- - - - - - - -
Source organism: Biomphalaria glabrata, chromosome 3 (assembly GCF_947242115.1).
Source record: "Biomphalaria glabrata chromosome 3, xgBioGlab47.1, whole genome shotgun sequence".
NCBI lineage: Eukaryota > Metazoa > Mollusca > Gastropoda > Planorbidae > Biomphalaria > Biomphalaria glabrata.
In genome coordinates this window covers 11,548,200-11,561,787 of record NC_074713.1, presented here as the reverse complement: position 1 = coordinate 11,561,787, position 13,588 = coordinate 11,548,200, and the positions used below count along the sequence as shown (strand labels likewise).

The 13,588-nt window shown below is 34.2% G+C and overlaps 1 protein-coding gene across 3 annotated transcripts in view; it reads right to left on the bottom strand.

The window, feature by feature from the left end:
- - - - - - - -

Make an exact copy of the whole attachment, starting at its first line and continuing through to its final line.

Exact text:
Source organism: Biomphalaria glabrata, chromosome 3 (assembly GCF_947242115.1).
Source record: "Biomphalaria glabrata chromosome 3, xgBioGlab47.1, whole genome shotgun sequence".
NCBI lineage: Eukaryota > Metazoa > Mollusca > Gastropoda > Planorbidae > Biomphalaria > Biomphalaria glabrata.
In genome coordinates this window covers 11,548,200-11,561,787 of record NC_074713.1, presented here as the reverse complement: position 1 = coordinate 11,561,787, position 13,588 = coordinate 11,548,200, and the positions used below count along the sequence as shown (strand labels likewise).

The 13,588-nt window shown below is 34.2% G+C and overlaps 1 protein-coding gene across 3 annotated transcripts in view; it reads right to left on the bottom strand.

The window, feature by feature from the left end: